Maybe it was the wind and rain that kept UK shoppers at home on Black Friday. But I suspect it had more to do with Black Friday over-run.
With deals available in store and online from the preceding Monday and widely available for a full seven days (some being available even longer), shoppers could be forgiven for their lack of urgency, excitement or belief in the whole bargain fandango.
If you read my pre-Black Friday blog, you’ll know that I wasn’t very enthused with the concept, and it seems that I wasn’t alone. As it happens, I ventured into Oxford city centre on Friday. Parking space – tick. A lovely lunch – tick. Crowded shops – not a bit of it.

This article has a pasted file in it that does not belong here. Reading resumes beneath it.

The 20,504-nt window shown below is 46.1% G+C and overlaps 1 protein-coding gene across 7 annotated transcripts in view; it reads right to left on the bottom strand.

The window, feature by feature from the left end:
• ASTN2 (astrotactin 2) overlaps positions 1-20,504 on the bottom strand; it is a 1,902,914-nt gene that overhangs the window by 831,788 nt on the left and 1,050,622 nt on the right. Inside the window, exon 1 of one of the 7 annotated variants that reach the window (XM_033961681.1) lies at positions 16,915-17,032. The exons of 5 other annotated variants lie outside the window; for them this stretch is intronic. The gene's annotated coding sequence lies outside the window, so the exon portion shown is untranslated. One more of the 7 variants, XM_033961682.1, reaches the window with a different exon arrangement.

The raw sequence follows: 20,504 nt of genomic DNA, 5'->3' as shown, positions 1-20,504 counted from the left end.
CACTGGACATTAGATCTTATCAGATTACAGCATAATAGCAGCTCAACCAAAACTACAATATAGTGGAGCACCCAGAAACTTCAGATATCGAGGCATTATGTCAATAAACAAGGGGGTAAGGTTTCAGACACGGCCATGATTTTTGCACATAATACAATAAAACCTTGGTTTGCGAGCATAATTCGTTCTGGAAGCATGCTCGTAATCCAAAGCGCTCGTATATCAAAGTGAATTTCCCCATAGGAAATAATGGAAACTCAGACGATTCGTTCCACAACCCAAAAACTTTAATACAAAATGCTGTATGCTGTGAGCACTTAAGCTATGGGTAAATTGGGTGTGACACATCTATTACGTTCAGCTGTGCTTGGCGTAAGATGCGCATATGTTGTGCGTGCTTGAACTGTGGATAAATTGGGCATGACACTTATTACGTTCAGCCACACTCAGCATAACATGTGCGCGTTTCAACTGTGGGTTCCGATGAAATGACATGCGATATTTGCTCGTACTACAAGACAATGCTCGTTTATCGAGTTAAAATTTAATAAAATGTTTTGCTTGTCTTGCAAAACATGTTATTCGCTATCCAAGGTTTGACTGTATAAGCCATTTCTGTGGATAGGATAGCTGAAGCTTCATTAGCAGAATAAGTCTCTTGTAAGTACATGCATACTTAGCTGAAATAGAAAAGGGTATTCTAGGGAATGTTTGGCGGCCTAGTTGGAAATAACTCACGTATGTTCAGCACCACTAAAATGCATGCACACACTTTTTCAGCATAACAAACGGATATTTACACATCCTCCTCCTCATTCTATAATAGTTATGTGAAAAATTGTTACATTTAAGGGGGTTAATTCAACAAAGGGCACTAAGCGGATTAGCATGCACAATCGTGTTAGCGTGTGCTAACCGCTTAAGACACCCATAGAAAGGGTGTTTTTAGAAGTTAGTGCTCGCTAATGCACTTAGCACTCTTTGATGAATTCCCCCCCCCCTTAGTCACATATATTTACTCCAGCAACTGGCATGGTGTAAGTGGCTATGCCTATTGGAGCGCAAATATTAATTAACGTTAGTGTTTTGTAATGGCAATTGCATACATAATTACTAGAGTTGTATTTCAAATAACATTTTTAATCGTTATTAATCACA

Official figures from retail analyst Springboard (and featured here in The Guardian) said that footfall across the UK had fallen 9.6% on the same weekend last year. Numbers at retail parks, however, were up, possibly reflecting an increase in online sales and the increasing preference for click and collect.
In the main, reports to date are recording more online activity with the high street floundering. It is, they say, a change in shopping behaviours.
I’m inclined to think, however, that while online shopping and weather are in part responsible, it was a serious misjudgement to extend Black Friday offers beyond the 24 hour period.
Marketing and events need to make an impact. They shouldn’t run the risk of becoming background noise.
The clue is in the name. Special offers need to be …. Special. Otherwise the event should be re-badged ‘Black November And Early December’.